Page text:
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She peeked inside and found it nearly empty. Owen laid the backpack inside, then drove home.
She greeted her parents again and sat down with them to share dinner.
When Aubrey Owen was sentenced last November, the Johnson County courtroom was filled to capacity. Reporters had gathered in front of the Olathe Police Station soon after the dead baby was discovered; in the months that followed, they trailed Owen into court for her hearings. Each report was a chance to recap Owen's seemingly heartless choice to abandon her baby in a Dumpster.
But court documents, Owen's letters from prison and interviews with her friends and family members reveal that the story of Owen's abandoned baby involves three babies and Owen's strained relationship with her own mother.
The day after Owen abandoned Izabella, a garbage worker pulled the backpack out of a dump truck and opened it. A crowd gathered as police and the medical examiner arrived to take away the tiny corpse.
Detectives had a lead. Inside the bag was a note card with Owen's name and Social Security number printed on it.
Two detectives went to Rebecca and Jay Owen's home, where Aubrey Owen broke down, admitting the backpack and the baby were hers.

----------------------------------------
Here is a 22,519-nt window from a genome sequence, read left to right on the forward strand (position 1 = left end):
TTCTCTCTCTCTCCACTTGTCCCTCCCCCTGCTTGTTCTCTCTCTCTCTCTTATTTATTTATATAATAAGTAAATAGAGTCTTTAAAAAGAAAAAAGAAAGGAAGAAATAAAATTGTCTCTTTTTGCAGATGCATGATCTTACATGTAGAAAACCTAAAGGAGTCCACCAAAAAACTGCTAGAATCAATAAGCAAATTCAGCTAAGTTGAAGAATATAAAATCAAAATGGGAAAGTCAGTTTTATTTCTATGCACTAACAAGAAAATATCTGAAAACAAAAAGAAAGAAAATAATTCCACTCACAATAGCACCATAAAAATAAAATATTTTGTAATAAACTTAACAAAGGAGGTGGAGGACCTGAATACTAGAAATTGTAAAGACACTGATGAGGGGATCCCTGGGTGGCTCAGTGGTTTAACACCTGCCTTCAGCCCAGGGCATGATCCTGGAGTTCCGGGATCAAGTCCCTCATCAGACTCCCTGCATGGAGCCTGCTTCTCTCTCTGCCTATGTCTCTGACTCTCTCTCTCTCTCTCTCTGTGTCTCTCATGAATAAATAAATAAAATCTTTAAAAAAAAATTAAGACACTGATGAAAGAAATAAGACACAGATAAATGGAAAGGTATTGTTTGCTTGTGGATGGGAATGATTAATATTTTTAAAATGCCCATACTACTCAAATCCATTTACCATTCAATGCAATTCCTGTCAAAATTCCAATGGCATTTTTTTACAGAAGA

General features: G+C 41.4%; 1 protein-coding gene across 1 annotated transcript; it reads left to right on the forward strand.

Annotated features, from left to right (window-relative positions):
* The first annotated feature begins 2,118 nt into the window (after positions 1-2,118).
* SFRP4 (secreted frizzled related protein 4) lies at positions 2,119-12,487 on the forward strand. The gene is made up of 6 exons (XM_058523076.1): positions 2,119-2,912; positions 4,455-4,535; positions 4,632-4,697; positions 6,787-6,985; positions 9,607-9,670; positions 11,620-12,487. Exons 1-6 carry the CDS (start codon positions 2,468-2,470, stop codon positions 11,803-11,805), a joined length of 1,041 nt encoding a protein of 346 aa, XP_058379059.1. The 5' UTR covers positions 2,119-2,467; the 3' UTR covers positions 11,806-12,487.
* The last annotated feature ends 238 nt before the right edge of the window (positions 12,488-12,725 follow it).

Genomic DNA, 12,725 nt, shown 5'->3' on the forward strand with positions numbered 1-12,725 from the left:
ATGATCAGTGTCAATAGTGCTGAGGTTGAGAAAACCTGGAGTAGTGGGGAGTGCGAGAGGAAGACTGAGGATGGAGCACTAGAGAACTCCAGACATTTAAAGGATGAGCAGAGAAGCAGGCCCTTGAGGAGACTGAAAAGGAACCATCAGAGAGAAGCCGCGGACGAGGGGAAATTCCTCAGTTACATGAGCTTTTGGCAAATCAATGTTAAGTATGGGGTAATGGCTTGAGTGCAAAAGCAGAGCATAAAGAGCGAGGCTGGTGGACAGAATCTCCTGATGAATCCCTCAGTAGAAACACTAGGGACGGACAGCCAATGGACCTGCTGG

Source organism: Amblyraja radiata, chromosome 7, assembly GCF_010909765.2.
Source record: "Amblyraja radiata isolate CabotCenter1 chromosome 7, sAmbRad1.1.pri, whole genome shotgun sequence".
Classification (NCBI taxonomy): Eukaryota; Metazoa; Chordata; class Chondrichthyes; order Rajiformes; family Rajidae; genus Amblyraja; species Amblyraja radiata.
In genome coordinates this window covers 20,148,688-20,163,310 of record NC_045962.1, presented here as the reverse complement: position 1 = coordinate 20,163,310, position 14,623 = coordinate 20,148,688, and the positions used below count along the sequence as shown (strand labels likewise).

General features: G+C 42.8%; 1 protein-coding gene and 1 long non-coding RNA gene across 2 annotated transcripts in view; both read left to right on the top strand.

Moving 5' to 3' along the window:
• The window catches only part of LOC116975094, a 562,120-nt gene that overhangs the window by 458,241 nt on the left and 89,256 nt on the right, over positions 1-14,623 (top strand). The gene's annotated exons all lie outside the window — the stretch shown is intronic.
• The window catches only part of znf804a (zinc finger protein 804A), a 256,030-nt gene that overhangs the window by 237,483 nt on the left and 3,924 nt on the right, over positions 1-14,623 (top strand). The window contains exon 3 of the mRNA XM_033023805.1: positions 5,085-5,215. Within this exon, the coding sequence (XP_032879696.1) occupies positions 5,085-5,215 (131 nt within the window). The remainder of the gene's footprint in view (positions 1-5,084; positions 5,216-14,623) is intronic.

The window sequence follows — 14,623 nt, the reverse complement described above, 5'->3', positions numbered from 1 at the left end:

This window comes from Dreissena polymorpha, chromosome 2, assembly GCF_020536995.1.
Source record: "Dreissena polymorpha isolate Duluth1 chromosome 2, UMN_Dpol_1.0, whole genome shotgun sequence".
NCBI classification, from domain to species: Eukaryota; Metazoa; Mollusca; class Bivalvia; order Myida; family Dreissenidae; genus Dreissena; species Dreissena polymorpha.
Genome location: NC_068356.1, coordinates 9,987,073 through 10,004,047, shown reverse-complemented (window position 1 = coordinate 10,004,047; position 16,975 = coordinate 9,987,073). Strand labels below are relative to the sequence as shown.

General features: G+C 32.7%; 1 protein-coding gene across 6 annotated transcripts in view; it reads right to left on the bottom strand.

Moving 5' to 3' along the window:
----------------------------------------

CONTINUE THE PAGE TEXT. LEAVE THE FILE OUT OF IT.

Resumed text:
A few hours later, Olathe Police Detective Bill Wall videotaped Owen in a white interrogation room.
On the tape, Wall repeatedly tells Owen that she may have had a hand in the baby's death, intentional or not. Owen hadn't even visited a doctor during the pregnancy.
"I know," she says, pointing to her head. "I don't think something's right.... Besides the fact that physically I'm not OK and mentally I'm not OK, I just lost a baby."
Wall pushes Owen harder.
"How come you didn't go to the hospital?" he asks.
"My mom is a nurse," Owen answers with a nervous laugh. "I don't know. The whole situation was a one-night stand that a guy had taken advantage of me. I was too drunk and woke up without clothes on. It's not like I wanted people to know about it."
Wall tells her that a rational person might assume she was planning on letting her baby die all along. "I don't think that's morally sane," Owen responds.
During the first day's questioning, Owen appeared certain that Izabella had been stillborn. But after an autopsy the next day, Owen returned to talk with Wall and learned that Izabella had taken at least one breath before dying. Medical Examiner Michael Handler ruled the death a homicide. Had Owen gone to the hospital or called out for help, Handler determined, Izabella probably would have survived.
On a videotape of the next day's interrogation, Wall tells Owen that Izabella was alive. Owen starts shaking. Wall listens as she moans through the memory of the birth, then Wall tells her that it looked as though she never intended to have the baby.
"I feel horrible," Owen's voice cracks through sobs. "It's wrong that I was going to throw her away, but I panicked. Because she was dead. She was not breathing and not shaking, and her face was blue and her hands were blue and her feet were blue. I didn't know what to do. But I didn't deliberately hurt her."